The EHang 184 AAV is designed to fly a passenger for a trip lasting up to 23 minutes.
Think Amazon delivery drones are a radical idea? A Chinese startup called Ehang has used the same technology to build an aircraft to carry a passenger more than 20 miles.
The EHang 184 AAV is a one-person pod lifted by eight rotors mounted in pairs on four folding arms — thus the number 184. Announced Wednesday at the CES tech show, the battery-powered aircraft will carry a passenger for 23 minutes at about 60 miles per hour.
For decades, people have dreamed of soaring over traffic jams with jetpacks, flying cars and other personal aircraft. EHang’s 184 AAV is joining company like the Icon A5 and Terrafugia flying car that aim to make that personal aviation dream a reality despite difficulties with cost, safety, engineering and regulations.
“The 184 provides a viable solution to the many challenges the transportation industry faces in a safe and energy efficient way,” said EHang Chief Executive Huazhi Hu in a statement. And though it’s initially aimed at commuters and adventuresome people, “EHang will make a global impact across dozens of industries beyond personal travel,” he said.
But EHang’s ambition will have to reckon with sharp regulatory limits.
“It isn’t going to be that you get one under the Christmas tree, take it outside, and go flying. You’re still talking about what amounts to a manned aircraft,” more like a helicopter than a drone, said Mark Dombroff, an aviation attorney for law firm Dentons who previously represented the Federal Aviation Administration and Justice Department. “They’re not going to be able to sell this without having some sort of airworthiness certificate, probably experimental.”
For its part, EHang said it’s working with multiple governments around the world, and that no pilot’s license will be required to use the 184 AAV. Passengers navigate by tapping a desired destination on an electronic map on the craft’s tablet interface, and the 184 AAV handles the rest.
Because of those regulatory issues, it’s not yet clear when the craft will go on sale, the company said. Price also is uncertain, but the company hopes more for a product ordinary people can afford than a toy only for billionaires.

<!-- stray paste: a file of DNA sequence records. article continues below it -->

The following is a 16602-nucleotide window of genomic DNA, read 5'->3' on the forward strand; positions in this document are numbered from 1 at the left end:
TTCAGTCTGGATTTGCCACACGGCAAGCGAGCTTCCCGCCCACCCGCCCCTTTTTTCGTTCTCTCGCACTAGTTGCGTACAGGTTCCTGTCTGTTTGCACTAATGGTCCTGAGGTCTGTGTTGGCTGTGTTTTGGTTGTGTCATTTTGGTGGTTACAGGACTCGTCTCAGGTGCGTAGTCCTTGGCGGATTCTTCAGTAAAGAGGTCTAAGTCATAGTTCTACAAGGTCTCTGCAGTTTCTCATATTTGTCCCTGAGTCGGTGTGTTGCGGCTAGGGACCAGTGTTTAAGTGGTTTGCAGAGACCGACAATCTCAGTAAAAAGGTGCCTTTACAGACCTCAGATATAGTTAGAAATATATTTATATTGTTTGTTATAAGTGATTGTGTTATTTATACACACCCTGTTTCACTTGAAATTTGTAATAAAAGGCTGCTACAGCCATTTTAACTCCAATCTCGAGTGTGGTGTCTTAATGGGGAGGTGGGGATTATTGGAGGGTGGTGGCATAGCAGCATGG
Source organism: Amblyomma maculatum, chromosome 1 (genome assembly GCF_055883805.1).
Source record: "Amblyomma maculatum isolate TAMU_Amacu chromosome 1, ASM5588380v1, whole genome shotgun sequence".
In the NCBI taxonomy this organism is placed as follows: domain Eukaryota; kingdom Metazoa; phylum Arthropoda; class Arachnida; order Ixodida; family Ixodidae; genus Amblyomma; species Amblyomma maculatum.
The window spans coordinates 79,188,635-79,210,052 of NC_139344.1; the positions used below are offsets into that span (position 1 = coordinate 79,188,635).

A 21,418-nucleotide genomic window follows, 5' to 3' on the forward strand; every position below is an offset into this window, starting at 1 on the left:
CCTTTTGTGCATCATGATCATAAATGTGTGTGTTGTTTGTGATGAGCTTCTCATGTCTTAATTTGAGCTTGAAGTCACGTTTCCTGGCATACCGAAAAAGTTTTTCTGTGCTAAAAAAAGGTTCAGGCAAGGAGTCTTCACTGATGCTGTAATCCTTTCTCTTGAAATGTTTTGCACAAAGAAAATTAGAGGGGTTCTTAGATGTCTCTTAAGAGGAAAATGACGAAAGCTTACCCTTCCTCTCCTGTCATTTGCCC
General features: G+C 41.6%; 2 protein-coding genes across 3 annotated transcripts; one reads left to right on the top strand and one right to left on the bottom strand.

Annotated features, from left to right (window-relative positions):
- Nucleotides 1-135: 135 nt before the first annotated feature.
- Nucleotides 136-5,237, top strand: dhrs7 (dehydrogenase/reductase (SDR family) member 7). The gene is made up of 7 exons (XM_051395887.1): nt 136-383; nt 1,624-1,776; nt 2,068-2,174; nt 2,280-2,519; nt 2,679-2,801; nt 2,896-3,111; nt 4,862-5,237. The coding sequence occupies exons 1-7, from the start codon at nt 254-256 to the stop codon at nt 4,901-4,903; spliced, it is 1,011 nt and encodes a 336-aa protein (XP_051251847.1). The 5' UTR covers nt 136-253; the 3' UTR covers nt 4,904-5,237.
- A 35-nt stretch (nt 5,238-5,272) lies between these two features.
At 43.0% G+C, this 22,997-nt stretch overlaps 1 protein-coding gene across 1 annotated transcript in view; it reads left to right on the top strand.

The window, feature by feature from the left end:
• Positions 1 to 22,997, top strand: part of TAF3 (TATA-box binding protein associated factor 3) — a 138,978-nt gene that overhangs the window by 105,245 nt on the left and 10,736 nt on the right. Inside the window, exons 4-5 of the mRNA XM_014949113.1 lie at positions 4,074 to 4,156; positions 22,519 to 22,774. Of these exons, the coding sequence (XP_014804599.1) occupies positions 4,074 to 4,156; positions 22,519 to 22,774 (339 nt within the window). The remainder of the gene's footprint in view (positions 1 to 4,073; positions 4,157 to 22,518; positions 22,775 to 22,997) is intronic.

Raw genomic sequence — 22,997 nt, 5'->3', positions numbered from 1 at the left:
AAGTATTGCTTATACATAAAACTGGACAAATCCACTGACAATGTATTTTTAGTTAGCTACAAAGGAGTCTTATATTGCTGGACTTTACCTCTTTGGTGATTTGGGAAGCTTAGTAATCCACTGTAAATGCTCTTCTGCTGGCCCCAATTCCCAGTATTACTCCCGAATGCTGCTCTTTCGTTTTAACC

The EHang 184 AAV has eight motors powering eight propellers on four folding arms. Its cockpit holds a single passenger weighing up to 220 pounds.
EHang put a major focus on safety, with backup equipment aboard the craft and a fail-safe system that evaluates midflight damage from something like a bird collision and land the 184 AAV immediately if necessary. Passengers also can tap a button to hover midair if necessary.
The machine isn’t a drone, which by definition is an unmanned vehicle, but it’s benefiting from the same combination of computing and aeronautic technology that’s fueling the drone revolution. In most drones, four or more rotors provide upward thrust, and a computer controls their speed carefully to tilt and steer the craft. Sensors can precisely measure the aircraft’s location and orientation.
The 184 AV weighs 440 pounds and can carry 220 pounds. Its eight motors produce 106 watts of power. Range is variable, but 23 minutes at 60 miles per hour would mean a theoretical range of 23 miles.
Adventurous engineers have built personal aircraft with drone technology before. Though at least one company, Malloy Aeronautics, is serious with a “flying motorcycle” it calls the Hoverbike, often the craft look more like experiments than products. The 54-propeller Swarm seems to be tricky to control.
Dombroff has been leery of some prototypes he’s seen. “It’s like flying a blender,” he said. “God forbid your seatbelt gives way and you find yourself in the midst of all those propellers.”